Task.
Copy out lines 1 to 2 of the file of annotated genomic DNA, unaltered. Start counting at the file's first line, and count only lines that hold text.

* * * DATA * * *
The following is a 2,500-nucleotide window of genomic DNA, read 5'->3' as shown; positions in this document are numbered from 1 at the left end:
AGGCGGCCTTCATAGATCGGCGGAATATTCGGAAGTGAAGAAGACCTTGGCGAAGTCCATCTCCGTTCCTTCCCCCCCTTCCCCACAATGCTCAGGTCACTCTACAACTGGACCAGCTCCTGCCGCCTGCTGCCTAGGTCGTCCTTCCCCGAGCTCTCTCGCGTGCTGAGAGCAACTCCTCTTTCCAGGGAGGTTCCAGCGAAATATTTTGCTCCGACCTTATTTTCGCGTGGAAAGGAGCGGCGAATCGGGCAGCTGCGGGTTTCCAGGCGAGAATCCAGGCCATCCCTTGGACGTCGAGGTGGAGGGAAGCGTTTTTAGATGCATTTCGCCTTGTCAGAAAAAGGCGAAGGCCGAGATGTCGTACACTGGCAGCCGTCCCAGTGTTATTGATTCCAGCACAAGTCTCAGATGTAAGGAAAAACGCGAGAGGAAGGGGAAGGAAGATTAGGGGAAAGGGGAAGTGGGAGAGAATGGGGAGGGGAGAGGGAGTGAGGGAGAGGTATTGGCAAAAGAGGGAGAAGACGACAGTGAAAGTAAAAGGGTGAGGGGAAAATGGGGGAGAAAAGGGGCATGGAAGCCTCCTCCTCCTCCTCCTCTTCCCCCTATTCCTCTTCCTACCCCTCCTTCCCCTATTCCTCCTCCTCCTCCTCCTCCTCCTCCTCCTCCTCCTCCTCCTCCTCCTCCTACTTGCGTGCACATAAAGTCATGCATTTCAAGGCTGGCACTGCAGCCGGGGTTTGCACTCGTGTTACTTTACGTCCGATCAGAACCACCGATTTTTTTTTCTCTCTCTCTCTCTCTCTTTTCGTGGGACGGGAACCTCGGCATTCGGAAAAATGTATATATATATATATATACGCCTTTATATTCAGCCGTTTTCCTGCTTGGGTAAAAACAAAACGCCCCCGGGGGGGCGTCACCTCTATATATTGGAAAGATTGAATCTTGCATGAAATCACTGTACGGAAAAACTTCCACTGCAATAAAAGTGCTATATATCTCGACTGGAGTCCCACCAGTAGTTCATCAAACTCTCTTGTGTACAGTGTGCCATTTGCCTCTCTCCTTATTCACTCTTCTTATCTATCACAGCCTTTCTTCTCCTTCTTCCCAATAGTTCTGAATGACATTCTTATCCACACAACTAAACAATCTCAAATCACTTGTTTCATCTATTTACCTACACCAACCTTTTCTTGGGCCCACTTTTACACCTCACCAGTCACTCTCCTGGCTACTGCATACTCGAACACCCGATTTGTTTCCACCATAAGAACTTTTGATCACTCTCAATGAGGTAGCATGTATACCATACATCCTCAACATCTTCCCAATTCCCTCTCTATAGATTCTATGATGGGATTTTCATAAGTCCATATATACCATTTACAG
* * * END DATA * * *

The following is a 2,500-nucleotide window of genomic DNA, read 5'->3' as shown; positions in this document are numbered from 1 at the left end:
AGGCGGCCTTCATAGATCGGCGGAATATTCGGAAGTGAAGAAGACCTTGGCGAAGTCCATCTCCGTTCCTTCCCCCCCTTCCCCACAATGCTCAGGTCACTCTACAACTGGACCAGCTCCTGCCGCCTGCTGCCTAGGTCGTCCTTCCCCGAGCTCTCTCGCGTGCTGAGAGCAACTCCTCTTTCCAGGGAGGTTCCAGCGAAATATTTTGCTCCGACCTTATTTTCGCGTGGAAAGGAGCGGCGAATCGGGCAGCTGCGGGTTTCCAGGCGAGAATCCAGGCCATCCCTTGGACGTCGAGGTGGAGGGAAGCGTTTTTAGATGCATTTCGCCTTGTCAGAAAAAGGCGAAGGCCGAGATGTCGTACACTGGCAGCCGTCCCAGTGTTATTGATTCCAGCACAAGTCTCAGATGTAAGGAAAAACGCGAGAGGAAGGGGAAGGAAGATTAGGGGAAAGGGGAAGTGGGAGAGAATGGGGAGGGGAGAGGGAGTGAGGGAGAGGTATTGGCAAAAGAGGGAGAAGACGACAGTGAAAGTAAAAGGGTGAGGGGAAAATGGGGGAGAAAAGGGGCATGGAAGCCTCCTCCTCCTCCTCCTCTTCCCCCTATTCCTCTTCCTACCCCTCCTTCCCCTATTCCTCCTCCTCCTCCTCCTCCTCCTCCTCCTCCTCCTCCTCCTCCTCCTCCTACTTGCGTGCACATAAAGTCATGCATTTCAAGGCTGGCACTGCAGCCGGGGTTTGCACTCGTGTTACTTTACGTCCGATCAGAACCACCGATTTTTTTTTCTCTCTCTCTCTCTCTCTTTTCGTGGGACGGGAACCTCGGCATTCGGAAAAATGTATATATATATATATATACGCCTTTATATTCAGCCGTTTTCCTGCTTGGGTAAAAACAAAACGCCCCCGGGGGGGCGTCACCTCTATATATTGGAAAGATTGAATCTTGCATGAAATCACTGTACGGAAAAACTTCCACTGCAATAAAAGTGCTATATATCTCGACTGGAGTCCCACCAGTAGTTCATCAAACTCTCTTGTGTACAGTGTGCCATTTGCCTCTCTCCTTATTCACTCTTCTTATCTATCACAGCCTTTCTTCTCCTTCTTCCCAATAGTTCTGAATGACATTCTTATCCACACAACTAAACAATCTCAAATCACTTGTTTCATCTATTTACCTACACCAACCTTTTCTTGGGCCCACTTTTACACCTCACCAGTCACTCTCCTGGCTACTGCATACTCGAACACCCGATTTGTTTCCACCATAAGAACTTTTGATCACTCTCAATGAGGTAGCATGTATACCATACATCCTCAACATCTTCCCAATTCCCTCTCTATAGATTCTATGATGGGATTTTCATAAGTCCATATATACCATTTACAG